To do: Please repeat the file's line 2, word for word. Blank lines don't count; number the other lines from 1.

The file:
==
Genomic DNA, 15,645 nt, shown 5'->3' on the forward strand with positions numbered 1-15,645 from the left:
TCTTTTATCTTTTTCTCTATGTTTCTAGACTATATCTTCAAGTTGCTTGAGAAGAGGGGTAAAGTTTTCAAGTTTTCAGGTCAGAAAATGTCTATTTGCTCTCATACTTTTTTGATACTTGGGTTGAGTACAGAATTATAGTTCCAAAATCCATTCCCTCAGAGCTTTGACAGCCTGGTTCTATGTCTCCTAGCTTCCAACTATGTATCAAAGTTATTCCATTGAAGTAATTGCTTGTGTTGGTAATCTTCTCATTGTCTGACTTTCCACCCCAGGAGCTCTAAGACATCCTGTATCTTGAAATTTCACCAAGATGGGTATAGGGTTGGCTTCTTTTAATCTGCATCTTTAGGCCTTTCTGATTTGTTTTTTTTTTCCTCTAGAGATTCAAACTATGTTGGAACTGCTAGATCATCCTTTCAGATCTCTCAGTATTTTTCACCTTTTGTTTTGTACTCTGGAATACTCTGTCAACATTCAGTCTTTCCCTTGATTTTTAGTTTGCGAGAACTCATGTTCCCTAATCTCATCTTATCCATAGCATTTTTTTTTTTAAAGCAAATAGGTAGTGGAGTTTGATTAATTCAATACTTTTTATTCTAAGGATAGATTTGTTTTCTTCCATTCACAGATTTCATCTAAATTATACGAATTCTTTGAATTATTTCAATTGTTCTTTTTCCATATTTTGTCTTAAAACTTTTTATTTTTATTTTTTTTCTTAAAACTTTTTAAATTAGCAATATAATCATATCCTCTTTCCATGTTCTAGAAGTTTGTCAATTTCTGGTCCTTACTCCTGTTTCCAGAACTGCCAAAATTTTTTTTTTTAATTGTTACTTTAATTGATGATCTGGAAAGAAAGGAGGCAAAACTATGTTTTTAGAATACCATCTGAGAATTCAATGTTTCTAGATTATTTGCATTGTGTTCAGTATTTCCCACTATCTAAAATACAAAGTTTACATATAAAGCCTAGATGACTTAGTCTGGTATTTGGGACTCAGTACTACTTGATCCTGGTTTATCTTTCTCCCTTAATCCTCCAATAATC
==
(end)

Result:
TCTTTTATCTTTTTCTCTATGTTTCTAGACTATATCTTCAAGTTGCTTGAGAAGAGGGGTAAAGTTTTCAAGTTTTCAGGTCAGAAAATGTCTATTTGCTCTCATACTTTTTTGATACTTGGGTTGAGTACAGAATTATAGTTCCAAAATCCATTCCCTCAGAGCTTTGACAGCCTGGTTCTATGTCTCCTAGCTTCCAACTATGTATCAAAGTTATTCCATTGAAGTAATTGCTTGTGTTGGTAATCTTCTCATTGTCTGACTTTCCACCCCAGGAGCTCTAAGACATCCTGTATCTTGAAATTTCACCAAGATGGGTATAGGGTTGGCTTCTTTTAATCTGCATCTTTAGGCCTTTCTGATTTGTTTTTTTTTTCCTCTAGAGATTCAAACTATGTTGGAACTGCTAGATCATCCTTTCAGATCTCTCAGTATTTTTCACCTTTTGTTTTGTACTCTGGAATACTCTGTCAACATTCAGTCTTTCCCTTGATTTTTAGTTTGCGAGAACTCATGTTCCCTAATCTCATCTTATCCATAGCATTTTTTTTTTTAAAGCAAATAGGTAGTGGAGTTTGATTAATTCAATACTTTTTATTCTAAGGATAGATTTGTTTTCTTCCATTCACAGATTTCATCTAAATTATACGAATTCTTTGAATTATTTCAATTGTTCTTTTTCCATATTTTGTCTTAAAACTTTTTATTTTTATTTTTTTTCTTAAAACTTTTTAAATTAGCAATATAATCATATCCTCTTTCCATGTTCTAGAAGTTTGTCAATTTCTGGTCCTTACTCCTGTTTCCAGAACTGCCAAAATTTTTTTTTTTAATTGTTACTTTAATTGATGATCTGGAAAGAAAGGAGGCAAAACTATGTTTTTAGAATACCATCTGAGAATTCAATGTTTCTAGATTATTTGCATTGTGTTCAGTATTTCCCACTATCTAAAATACAAAGTTTACATATAAAGCCTAGATGACTTAGTCTGGTATTTGGGACTCAGTACTACTTGATCCTGGTTTATCTTTCTCCCTTAATCCTCCAATAATC